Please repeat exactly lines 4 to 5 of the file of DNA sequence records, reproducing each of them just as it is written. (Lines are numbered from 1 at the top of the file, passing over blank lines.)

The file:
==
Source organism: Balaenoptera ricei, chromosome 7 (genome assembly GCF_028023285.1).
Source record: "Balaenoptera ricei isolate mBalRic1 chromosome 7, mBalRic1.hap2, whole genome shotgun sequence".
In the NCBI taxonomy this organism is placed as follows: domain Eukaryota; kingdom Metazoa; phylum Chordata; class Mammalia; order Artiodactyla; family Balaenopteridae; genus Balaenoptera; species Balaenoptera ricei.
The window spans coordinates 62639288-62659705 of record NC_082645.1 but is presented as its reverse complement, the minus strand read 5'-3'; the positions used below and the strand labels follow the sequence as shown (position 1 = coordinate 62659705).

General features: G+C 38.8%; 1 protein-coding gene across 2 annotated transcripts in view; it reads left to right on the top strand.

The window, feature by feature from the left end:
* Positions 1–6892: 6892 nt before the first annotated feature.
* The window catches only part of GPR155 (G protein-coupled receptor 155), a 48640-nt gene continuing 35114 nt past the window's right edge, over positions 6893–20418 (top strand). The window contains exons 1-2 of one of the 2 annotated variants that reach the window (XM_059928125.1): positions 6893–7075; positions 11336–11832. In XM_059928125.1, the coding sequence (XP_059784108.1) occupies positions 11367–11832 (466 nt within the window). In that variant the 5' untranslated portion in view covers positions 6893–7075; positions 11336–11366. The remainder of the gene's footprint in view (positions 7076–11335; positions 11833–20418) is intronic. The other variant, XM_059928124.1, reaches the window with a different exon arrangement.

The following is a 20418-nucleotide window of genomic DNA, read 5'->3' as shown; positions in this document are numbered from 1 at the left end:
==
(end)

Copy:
The window spans coordinates 62639288-62659705 of record NC_082645.1 but is presented as its reverse complement, the minus strand read 5'-3'; the positions used below and the strand labels follow the sequence as shown (position 1 = coordinate 62659705).

General features: G+C 38.8%; 1 protein-coding gene across 2 annotated transcripts in view; it reads left to right on the top strand.